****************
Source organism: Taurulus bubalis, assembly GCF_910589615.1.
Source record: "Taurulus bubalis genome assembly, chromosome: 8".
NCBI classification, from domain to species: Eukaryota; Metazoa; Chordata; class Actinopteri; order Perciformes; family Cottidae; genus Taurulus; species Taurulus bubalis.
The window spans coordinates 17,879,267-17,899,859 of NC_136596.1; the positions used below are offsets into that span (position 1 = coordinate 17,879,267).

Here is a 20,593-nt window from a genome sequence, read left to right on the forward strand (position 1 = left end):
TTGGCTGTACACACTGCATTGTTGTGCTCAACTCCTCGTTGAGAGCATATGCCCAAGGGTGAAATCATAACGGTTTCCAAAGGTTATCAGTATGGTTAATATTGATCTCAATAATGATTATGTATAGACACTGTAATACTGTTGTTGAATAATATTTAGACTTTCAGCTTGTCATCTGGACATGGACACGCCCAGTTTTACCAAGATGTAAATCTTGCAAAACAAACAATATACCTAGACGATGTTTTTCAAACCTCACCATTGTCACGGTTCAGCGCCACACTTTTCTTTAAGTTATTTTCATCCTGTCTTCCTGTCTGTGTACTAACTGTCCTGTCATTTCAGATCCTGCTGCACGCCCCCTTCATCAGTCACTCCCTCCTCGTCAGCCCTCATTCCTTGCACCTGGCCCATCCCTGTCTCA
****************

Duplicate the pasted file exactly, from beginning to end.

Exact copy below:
Source organism: Taurulus bubalis, assembly GCF_910589615.1.
Source record: "Taurulus bubalis genome assembly, chromosome: 8".
NCBI classification, from domain to species: Eukaryota; Metazoa; Chordata; class Actinopteri; order Perciformes; family Cottidae; genus Taurulus; species Taurulus bubalis.
The window spans coordinates 17,879,267-17,899,859 of NC_136596.1; the positions used below are offsets into that span (position 1 = coordinate 17,879,267).

Here is a 20,593-nt window from a genome sequence, read left to right on the forward strand (position 1 = left end):
TTGGCTGTACACACTGCATTGTTGTGCTCAACTCCTCGTTGAGAGCATATGCCCAAGGGTGAAATCATAACGGTTTCCAAAGGTTATCAGTATGGTTAATATTGATCTCAATAATGATTATGTATAGACACTGTAATACTGTTGTTGAATAATATTTAGACTTTCAGCTTGTCATCTGGACATGGACACGCCCAGTTTTACCAAGATGTAAATCTTGCAAAACAAACAATATACCTAGACGATGTTTTTCAAACCTCACCATTGTCACGGTTCAGCGCCACACTTTTCTTTAAGTTATTTTCATCCTGTCTTCCTGTCTGTGTACTAACTGTCCTGTCATTTCAGATCCTGCTGCACGCCCCCTTCATCAGTCACTCCCTCCTCGTCAGCCCTCATTCCTTGCACCTGGCCCATCCCTGTCTCA